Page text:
USA v Vorley and Chanu: DOJ Looking For Conviction Against Spoofers

Thom Thompson

Thom Thompson


On Tuesday, the defense finished cross examining the FBI special agent, the prosecution rested its case, defense declined to offer witnesses, prosecution made its closing arguments, defense made its closing arguments, Judge Tharp instructed the jury and the jury began deliberating the fates of James Vorley and Cedric Chanu. 

The two were co-workers on the precious metals trading desk of Deutsche Bank in London where they were alleged to have spoofed the COMEX silver and gold futures markets from 2008 to 2013. A third, junior trader, David Liew, pleaded guilty two years ago. Vorley and Chanu did not offer any testimony during the trial. 

The bank settled related charges with the CFTC in 2018, accepting a $30 million penalty. 

Missing evidence 

During closing arguments Tuesday, Vorley’s attorney Roger Burlingame asked repeatedly where all the evidence was against his client. (Burlingame is a familiar presence in the Dirksen courthouse, having recently defended London spoofer Navinder Sarao, getting him a sweetheart time-served/house arrest sentence last year.) As an example of missing evidence, prosecution witnesses established that there were video and voice recordings of interviews of their star witness, David Liew, that were not offered in evidence.

Liew, who was supervised by Vorley, had frequent video chats with his boss as he transferred the trading book every day from Singapore to London, but none of them was made available to the jury. No other contemporaneous evidence of the Liew/Vorley/Chanu conspiracy was forthcoming from the prosecution and the jury has to rely on Liew’s memories as well as a handful of chat transcripts plucked from three years of teamwork. 

Burlingame reminded the jury that the carefully drawn graphs the prosecution had presented had actually been prepared by outside consultants at the Analysis Group and that they had cost the government more than a million dollars. He also pointed out that the graphs, which were painstakingly crafted, omitted transactions between Deutsche Bank and the spoofing “victims” Citadel Securities and Quantlab that occurred during the episodes they put into evidence.

Neither representative from Citadel Securities and Quantlab could recall the dates and times in question. Far from tallying up the damages they allegedly suffered, it seems neither company had been aware of being spoofed.

The compliance officer from Deutsche Bank who testified began working there well after the latest of the episodes covered during the trial. He had no direct knowledge of the defendants or of their activities while at the bank.

Liew was the only witness called by the government who could provide direct evidence. Burlingame also pointed out that Liew’s deal with the government compromised the integrity of his testimony.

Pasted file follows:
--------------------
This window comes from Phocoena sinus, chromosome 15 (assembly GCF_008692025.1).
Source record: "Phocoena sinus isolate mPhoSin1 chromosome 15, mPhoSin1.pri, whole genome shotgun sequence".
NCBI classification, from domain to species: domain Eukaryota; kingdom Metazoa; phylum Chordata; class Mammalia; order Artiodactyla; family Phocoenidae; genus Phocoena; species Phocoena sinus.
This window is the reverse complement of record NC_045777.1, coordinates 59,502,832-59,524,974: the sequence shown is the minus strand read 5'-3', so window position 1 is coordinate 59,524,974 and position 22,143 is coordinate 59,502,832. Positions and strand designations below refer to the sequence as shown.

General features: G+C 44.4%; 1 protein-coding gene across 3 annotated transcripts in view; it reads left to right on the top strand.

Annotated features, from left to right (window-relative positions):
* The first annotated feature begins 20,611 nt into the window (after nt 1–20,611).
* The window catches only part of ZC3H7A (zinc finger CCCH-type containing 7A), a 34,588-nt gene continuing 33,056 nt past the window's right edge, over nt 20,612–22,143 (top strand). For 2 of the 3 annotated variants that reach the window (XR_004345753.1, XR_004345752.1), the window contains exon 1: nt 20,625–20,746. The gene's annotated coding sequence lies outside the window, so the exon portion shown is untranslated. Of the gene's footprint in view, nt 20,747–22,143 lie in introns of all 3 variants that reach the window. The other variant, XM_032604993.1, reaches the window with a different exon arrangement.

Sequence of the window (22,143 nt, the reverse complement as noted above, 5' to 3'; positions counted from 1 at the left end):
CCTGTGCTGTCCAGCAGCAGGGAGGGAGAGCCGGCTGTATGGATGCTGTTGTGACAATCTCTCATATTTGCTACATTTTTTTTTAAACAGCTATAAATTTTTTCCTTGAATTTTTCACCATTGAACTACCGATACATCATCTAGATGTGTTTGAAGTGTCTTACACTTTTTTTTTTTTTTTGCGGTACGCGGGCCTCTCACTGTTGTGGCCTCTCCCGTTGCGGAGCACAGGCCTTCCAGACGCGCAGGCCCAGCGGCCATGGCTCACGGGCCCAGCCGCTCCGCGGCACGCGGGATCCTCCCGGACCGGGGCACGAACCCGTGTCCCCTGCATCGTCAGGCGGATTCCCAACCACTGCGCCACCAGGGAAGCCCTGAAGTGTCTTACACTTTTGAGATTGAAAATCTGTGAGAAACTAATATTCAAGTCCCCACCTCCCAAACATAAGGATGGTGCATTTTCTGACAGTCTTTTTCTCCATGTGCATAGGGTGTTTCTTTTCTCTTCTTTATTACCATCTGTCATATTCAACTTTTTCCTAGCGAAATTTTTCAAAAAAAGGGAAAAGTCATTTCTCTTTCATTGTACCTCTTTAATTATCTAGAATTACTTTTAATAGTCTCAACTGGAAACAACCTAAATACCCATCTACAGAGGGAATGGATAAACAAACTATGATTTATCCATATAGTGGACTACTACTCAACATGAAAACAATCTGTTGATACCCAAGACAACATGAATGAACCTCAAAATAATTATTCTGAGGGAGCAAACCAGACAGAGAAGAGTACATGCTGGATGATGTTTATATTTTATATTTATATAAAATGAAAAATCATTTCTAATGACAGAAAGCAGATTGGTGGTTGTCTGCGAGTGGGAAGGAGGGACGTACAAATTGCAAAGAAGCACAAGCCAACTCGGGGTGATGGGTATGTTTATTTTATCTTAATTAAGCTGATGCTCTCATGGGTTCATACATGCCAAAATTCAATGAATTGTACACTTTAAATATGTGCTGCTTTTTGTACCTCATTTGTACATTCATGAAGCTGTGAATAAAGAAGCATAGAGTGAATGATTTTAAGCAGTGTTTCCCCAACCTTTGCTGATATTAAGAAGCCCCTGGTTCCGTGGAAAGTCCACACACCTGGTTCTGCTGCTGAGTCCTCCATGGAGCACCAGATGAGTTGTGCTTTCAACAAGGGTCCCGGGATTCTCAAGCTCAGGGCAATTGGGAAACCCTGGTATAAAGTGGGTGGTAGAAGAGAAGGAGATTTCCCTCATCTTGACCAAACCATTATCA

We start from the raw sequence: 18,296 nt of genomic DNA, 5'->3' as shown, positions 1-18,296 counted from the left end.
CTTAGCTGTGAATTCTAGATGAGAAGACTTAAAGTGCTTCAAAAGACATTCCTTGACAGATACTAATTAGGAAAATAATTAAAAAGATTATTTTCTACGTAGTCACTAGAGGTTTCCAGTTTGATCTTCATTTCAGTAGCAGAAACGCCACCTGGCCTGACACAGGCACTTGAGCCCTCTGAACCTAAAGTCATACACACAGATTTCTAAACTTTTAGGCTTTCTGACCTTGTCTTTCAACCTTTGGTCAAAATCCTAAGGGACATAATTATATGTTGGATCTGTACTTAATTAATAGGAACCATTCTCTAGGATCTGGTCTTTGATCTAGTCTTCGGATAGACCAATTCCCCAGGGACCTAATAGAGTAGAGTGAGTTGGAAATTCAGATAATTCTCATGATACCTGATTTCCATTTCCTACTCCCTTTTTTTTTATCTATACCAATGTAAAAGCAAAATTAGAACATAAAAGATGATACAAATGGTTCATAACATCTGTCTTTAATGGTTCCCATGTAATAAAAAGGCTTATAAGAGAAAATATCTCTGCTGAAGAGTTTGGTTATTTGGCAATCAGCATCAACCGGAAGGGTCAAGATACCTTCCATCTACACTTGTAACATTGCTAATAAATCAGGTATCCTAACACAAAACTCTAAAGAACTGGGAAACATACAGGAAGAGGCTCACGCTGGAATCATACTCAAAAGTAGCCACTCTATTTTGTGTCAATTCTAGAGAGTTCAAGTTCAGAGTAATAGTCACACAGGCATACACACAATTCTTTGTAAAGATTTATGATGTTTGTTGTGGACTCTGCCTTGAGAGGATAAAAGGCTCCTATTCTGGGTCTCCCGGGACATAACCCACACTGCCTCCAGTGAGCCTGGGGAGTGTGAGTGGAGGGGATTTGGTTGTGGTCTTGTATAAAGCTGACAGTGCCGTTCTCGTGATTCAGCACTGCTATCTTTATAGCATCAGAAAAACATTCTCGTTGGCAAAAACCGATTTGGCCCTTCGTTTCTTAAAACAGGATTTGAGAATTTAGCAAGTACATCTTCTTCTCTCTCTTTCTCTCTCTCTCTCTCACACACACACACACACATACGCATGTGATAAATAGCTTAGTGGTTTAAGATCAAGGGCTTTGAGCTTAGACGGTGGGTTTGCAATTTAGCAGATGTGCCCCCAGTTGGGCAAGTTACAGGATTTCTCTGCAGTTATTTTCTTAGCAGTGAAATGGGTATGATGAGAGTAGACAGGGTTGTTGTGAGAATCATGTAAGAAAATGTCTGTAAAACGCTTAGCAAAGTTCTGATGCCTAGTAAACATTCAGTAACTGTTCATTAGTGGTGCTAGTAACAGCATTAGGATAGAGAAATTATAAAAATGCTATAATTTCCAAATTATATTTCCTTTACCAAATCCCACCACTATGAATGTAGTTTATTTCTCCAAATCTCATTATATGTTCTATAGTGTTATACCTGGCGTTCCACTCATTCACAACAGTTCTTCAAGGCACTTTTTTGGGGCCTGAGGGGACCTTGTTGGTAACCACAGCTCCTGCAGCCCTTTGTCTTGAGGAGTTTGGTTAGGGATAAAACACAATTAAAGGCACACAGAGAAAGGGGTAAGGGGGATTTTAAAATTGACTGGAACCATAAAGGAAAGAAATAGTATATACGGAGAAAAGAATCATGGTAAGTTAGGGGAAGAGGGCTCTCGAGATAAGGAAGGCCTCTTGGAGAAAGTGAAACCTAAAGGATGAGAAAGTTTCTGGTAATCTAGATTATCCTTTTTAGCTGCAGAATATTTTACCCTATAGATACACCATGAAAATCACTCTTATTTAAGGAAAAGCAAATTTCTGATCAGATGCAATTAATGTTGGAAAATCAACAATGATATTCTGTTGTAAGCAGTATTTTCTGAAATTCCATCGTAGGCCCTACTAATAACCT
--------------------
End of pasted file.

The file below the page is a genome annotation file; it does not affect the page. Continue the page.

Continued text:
In their closing argument, the prosecution tried to wow the jurors by saying that the plaintiffs had traded $2.6 billion worth of silver and gold futures contracts during the 61 spoofing episodes. There are lots of problems with that kind of shocking number, especially since they did not say whether the trades were ultimately winning ones or not. Were they speculative trades or put on as hedges of cash trades? 

Another problem is that futures trading is all about the price movement after you put on a position and not the price level at which it was traded. Someday, I hope opposing counsel pulls a microeconomics professor out of a hat to explain that as far as risk-neutral pricing models go, the expected value of a futures contract is zero when it is purchased/sold. The contracts the defendants bought had an expected value of zero, not $2.6 billion.  

The prosecution entered into evidence a transcript of a chat between Vorley and a trader at UBS in which Vorley accuses UBS of spoofing – which Vorley says in the chat is illegal. The defense challenged the appropriateness (admissibility?) of the chat because Vorley’s ability to identify his counterparty demonstrated that they were talking about another marketplace than COMEX, since trading there is anonymous. The prosecution insisted that “illegal is illegal” and managed to get the transcript into evidence. 

Jury deliberations in the time of COVID

The eleven members of the jury began deliberations shortly after 4:00 pm on Tuesday. Judge Tharp told the jury he expected them to follow the normal schedule of working until 5:00. He said they could stay as late as 6:00, when the building closes to the public, if they cared to.

Eleven jury members? The jury experienced a reduction-in-force Tuesday morning after one juror called in to say that they were suffering with COVID-19 symptoms, as yet unconfirmed. The remaining thirteen jurors were polled about whether they felt safe enough to continue with testimony. Two of them took the option to leave and to be tested. The defendants and, separately, their counsel as well as the prosecution stipulated that they would proceed with eleven jurors. 

The affected juror is expected to report their test result once it is available but they are not permitted to rejoin the jury. 

The jurors meet in person for their deliberations. 

In the meantime, the potential for, and maybe the reality of, an infected juror can affect the jury’s process. For one, it could stimulate the jurors to hurry to a verdict to minimize further contact with one another. It could prompt Judge Tharp to accept a hung jury determination earlier because, again, the risk of COVID-19 infection is ever present. Will all of the jurors who stayed on Tuesday even be willing to return to the jury room on Wednesday? And if another juror falls ill, a mistrial will almost certainly be declared.    

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